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Author Topic: Selling the Same Stock Photos at Different Prices  (Read 23823 times)

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« on: January 26, 2009, 19:20 »
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I found this an  interesting read on microstock diaries.  A few differing opinions from some of the big names in the microstock business.

http://www.microstockdiaries.com/selling-the-same-stock-photos-at-different-prices.html

I don't have a problem with the difference in prices between the various microstock sites and the lower range midstock sites but so far I have resisted uploading my microstock photos to alamy.  They don't seem concerned but I am wary of losing buyers if they see the same images being sold at a fraction of the price.  Perhaps I need to think again.


« Reply #1 on: January 26, 2009, 19:37 »
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I found this an  interesting read on microstock diaries.  A few differing opinions from some of the big names in the microstock business.

http://www.microstockdiaries.com/selling-the-same-stock-photos-at-different-prices.html

I don't have a problem with the difference in prices between the various microstock sites and the lower range midstock sites but so far I have resisted uploading my microstock photos to alamy.  They don't seem concerned but I am wary of losing buyers if they see the same images being sold at a fraction of the price.  Perhaps I need to think again.


Prices for the same item at different business is nothing new or disturbing. Case in point Wal Mart sells an item for $ 3.88 and the little store down the street sells the same item for $ 7.50. Buyers must learn to shop as we do everyday.

-Larry

« Reply #2 on: January 26, 2009, 19:44 »
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I don't see a big problem with a 100% difference in price but what if it is 1000% ?

« Reply #3 on: January 26, 2009, 19:51 »
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Definitely one of the more interesting posts on that site ... kudos, Lee!

« Reply #4 on: January 26, 2009, 19:52 »
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Lcjtripod has a very good point. This is a buyers market. Some will flock to Wal-Mart to get the same thing for cheap, while others will still go to that little store because that's what they've been doing for the last 20 or so years. Old habits die hard. I could definitely see Alamy losing business with buyers opting to purchase the same picture for a cheaper price. The photographers themselves shouldn't lose business though, just their revenue would take a cut because their photos wouldn't be purchased at high prices anymore.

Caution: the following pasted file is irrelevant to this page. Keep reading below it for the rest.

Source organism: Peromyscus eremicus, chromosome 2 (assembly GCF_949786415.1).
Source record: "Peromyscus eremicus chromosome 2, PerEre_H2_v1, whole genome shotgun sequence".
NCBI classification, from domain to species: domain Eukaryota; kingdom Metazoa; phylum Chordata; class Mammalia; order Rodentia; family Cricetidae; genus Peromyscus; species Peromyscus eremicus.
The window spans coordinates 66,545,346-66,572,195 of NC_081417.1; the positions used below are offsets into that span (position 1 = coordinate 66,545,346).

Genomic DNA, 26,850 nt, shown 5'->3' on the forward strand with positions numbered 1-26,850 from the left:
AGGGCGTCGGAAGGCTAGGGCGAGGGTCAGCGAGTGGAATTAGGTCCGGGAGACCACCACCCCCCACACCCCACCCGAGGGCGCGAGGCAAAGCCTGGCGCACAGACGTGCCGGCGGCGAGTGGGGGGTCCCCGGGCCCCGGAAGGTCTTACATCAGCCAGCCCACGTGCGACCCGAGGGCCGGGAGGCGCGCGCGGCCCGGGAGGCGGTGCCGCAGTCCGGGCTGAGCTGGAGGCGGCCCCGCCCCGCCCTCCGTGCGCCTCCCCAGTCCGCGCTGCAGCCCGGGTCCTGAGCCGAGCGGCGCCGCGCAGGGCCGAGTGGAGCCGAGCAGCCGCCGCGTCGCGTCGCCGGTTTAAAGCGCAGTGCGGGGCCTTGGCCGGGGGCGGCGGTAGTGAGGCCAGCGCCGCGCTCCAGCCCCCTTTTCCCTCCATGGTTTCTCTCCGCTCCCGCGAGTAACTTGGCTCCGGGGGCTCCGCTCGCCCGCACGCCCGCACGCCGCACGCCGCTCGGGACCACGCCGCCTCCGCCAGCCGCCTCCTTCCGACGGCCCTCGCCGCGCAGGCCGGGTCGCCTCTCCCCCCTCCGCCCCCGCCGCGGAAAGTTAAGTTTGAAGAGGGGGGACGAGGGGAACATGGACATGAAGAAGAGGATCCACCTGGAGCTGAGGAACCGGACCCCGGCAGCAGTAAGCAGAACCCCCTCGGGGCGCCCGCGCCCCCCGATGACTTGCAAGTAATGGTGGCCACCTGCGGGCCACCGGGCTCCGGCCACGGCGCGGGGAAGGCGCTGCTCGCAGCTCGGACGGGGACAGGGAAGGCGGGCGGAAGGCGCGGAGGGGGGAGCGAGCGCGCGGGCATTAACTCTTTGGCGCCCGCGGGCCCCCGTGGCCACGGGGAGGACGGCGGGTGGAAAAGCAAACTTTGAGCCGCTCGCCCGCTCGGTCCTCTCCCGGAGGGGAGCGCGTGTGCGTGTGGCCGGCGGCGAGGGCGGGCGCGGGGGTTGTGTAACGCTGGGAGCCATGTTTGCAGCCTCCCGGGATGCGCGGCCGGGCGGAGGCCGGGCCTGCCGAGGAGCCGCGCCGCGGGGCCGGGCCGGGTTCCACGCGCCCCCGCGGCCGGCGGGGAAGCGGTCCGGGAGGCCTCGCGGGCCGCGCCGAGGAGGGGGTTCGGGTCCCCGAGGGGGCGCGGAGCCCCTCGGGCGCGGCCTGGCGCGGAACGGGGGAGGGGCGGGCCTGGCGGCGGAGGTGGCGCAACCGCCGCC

« Reply #5 on: January 26, 2009, 20:09 »
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The important thing to recognise is all of the opinions are just that ... opinions.

You say, I say, he says ... all just opinions. While it is not illegal, sellers have every right to do this. And unless there is a Code of Conduct somewhere that we all have voluntarily signed, it is not unethical or immoral.

« Reply #6 on: January 26, 2009, 20:19 »
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Very often I've seen the same image of mine sold on two different sites just a few minutes or hours apart -- always different sizes. I'm thinking one site might be cheaper on one size or another and the buyer hops around using the contributor search to find the same image cheaper. Just a guess on my part but it really is eerie to see the same image downloaded on different sites so often.

« Reply #7 on: January 26, 2009, 20:23 »
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I think it's different when we're talking about $5 vs $10 and $5 vs $100 or more.  If you see the same image in many agencies at the same price and license terms, prices will vary in a certain range, but not like microstock vs macrostock.

Regards,
Adelaide

« Reply #8 on: January 26, 2009, 20:35 »
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Well it definitely makes sense, louoates. I mean, I'm sure most of us here are working with multiple agencies. And I'm sure buyers that are aware of one agency realize that there are multiple agencies that have their own benefits. We are diversifying and so are they. That's why most agencies are offering more incentives for exclusivity, because they're trying to earn buyer loyalty..

« Reply #9 on: January 26, 2009, 21:22 »
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Prices for the same item at different business is nothing new or disturbing. Case in point Wal Mart sells an item for $ 3.88 and the little store down the street sells the same item for $ 7.50. Buyers must learn to shop as we do everyday.